What is the real threat to homo sapiens: overpopulation or overconsumption? The New York Times looks at the unrealized predictions of Dr. Paul Erlich who warned of a “population bomb” catastrophe in the 1970s…
Get married. Buy a house. Have kids. Retire. Die. Why step three? Is it part of an egotistical drive to preserve one’s DNA? A desire to raise the most exotic pet of…
Via the Huffington Post:
Michelle Duggar, star of TLC’s reality show, “19 Kids and Counting”, says there needs to be more children because our world needs more joy. And as for overpopulation? That’s just a lie, Duggar recently told the Christian Broadcasting Network in a web interview. “The idea of overpopulation is not accurate,” Duggar says, because the entire population of the world could fit inside of Jacksonville, Florida.
“I agree with Mother Teresa when she said, ‘to say that there are too many children is like saying there are too many flowers,'” Duggar said. She explains how her large family is resourceful and therefore not posing as big of an environmental problem as perceived. They buy used cars, she says, and frequently shop at thrift stores, purchasing things others would discard.
Great roundup of opinion found in the Detroit Free Press:
What’s the biggest issue facing humanity as the global population reaches seven billion?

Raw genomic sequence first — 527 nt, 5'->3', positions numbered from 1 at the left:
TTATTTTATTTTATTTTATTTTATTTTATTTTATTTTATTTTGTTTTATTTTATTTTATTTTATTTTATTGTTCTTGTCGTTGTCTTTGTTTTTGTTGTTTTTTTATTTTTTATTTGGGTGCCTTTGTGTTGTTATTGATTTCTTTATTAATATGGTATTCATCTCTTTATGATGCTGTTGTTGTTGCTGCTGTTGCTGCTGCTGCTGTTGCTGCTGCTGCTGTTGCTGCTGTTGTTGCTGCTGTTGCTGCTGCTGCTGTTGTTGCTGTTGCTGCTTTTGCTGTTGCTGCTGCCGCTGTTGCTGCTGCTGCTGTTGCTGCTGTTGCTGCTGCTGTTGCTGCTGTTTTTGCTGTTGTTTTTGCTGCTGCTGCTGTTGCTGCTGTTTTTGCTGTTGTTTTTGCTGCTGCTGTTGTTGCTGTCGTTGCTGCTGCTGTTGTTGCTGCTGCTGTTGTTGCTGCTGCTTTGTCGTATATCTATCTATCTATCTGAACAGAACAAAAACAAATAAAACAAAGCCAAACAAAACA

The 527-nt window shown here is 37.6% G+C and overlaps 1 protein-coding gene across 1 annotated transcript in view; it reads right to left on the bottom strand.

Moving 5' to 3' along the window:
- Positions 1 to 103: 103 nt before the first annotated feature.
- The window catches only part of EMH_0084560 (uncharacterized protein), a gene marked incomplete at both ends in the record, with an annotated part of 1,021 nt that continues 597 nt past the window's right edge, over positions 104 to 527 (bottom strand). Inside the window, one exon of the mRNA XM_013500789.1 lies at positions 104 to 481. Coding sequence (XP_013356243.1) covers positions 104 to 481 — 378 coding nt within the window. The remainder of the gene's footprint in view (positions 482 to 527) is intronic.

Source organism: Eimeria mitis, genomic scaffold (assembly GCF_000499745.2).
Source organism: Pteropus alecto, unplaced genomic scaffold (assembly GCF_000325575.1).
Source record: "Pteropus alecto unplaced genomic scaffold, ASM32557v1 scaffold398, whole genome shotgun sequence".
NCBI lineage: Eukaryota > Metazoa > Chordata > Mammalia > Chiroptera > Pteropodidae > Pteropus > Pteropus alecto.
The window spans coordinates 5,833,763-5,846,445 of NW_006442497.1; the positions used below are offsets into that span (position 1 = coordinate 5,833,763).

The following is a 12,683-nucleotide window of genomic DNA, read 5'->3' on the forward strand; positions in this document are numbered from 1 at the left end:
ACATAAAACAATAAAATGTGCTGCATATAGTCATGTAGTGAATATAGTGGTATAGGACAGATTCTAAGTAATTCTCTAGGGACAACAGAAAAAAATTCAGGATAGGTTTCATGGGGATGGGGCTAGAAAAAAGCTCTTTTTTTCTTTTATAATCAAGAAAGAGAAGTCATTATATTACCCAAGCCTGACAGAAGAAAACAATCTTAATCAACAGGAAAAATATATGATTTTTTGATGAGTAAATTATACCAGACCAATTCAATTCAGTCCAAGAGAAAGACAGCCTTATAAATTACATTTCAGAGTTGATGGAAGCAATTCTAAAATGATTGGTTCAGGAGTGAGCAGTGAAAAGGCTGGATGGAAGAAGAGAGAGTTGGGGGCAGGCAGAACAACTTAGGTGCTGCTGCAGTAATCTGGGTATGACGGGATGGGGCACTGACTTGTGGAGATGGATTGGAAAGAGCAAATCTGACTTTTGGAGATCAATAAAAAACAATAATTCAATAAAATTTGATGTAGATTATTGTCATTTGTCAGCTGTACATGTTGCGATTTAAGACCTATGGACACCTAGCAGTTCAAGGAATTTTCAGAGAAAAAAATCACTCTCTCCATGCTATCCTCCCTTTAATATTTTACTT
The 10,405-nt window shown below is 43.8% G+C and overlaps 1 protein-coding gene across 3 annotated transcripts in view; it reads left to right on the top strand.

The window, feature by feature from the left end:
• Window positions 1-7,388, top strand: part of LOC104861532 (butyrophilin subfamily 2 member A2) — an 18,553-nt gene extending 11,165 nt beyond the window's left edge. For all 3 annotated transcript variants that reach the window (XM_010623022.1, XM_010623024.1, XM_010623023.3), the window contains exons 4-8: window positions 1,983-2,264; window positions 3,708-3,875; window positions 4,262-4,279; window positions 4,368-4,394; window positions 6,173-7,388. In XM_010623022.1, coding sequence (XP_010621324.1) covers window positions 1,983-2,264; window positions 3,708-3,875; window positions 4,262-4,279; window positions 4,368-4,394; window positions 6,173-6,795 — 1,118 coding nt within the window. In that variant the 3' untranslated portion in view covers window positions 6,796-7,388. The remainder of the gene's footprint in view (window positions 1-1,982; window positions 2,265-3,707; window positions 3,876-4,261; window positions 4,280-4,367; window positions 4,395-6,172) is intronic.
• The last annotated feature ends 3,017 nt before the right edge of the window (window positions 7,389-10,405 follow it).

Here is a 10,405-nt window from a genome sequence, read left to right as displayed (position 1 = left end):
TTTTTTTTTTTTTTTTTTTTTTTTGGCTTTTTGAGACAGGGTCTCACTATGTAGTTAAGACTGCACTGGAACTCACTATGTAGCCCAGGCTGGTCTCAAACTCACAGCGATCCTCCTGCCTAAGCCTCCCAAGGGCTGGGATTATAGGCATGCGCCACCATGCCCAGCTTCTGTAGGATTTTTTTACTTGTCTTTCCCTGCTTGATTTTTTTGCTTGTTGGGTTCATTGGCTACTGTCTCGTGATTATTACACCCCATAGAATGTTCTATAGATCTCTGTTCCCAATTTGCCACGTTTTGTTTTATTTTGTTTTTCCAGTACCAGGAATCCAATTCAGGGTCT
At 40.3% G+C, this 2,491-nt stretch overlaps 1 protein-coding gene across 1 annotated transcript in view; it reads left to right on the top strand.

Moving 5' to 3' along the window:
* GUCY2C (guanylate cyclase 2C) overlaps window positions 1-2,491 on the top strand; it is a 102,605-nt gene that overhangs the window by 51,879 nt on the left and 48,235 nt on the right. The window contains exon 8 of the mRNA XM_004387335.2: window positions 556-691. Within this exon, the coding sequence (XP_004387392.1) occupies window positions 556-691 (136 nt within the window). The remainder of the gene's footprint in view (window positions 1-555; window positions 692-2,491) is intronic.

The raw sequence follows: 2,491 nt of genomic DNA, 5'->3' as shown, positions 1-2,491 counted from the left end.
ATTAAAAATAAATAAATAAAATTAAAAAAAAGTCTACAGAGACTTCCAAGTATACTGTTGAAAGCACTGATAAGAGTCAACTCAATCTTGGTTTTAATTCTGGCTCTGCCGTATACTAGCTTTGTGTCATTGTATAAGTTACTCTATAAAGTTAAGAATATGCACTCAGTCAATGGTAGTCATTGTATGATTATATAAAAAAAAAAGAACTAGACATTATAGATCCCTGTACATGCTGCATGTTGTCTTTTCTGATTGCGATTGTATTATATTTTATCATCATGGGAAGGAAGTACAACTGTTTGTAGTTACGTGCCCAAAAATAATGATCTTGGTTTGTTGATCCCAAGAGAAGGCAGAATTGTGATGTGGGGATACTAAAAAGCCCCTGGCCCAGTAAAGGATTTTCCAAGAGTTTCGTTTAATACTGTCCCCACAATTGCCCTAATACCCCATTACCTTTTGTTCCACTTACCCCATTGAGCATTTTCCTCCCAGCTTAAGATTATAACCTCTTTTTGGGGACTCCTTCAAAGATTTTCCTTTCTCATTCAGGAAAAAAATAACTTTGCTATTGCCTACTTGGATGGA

Montreal’s Le Devoir newspaper asked for an answer from correspondents around the world. Here are the replies, including a link to that from the Free Press. Note the recurring theme of fresh water, not a problem here in the Great Lakes region, but a critical issue for millions of people in many regions.
So much for a population peaking and declining by 2050 (the so-called “Demographic Bomb“). The UN is now saying that the Earth’s human population will carry on growing exponentially, as reported by…
Was this an April Fools’ joke or did PETA just enter WTF territory? Via PETA: It’s a two-fer: Get your animal companion fixed, and get yourself fixed too! Human overpopulation is crowding…
Paleofuture Blog, which look at predictions and visions of the future as previous generations imagined it, has a video feature examining the colorful weirdness of apocalyptic doom-and-gloom in the 1970s. In that decade, frightening documentaries such as Future Shock and The Late Great Planet Earth caught the zeitgeist by foretelling the fast-approaching destruction of humanity at the hands of overpopulation, dehumanizing technology, Communism, ancient prophecies, and natural devastation. Viewing these works today, they are a reminder that the world probably isn’t going to end, and we’ll make it through to tomorrow.
Via Discovery News:
A growing, more affluent population competing for ever scarcer resources could make for an “unrecognizable” world by 2050, researchers warned at a major US science conference Sunday.
The United Nations has predicted the global population will reach seven billion this year, and climb to nine billion by 2050, “with almost all of the growth occurring in poor countries, particularly Africa and South Asia,” said John Bongaarts of the non-profit Population Council.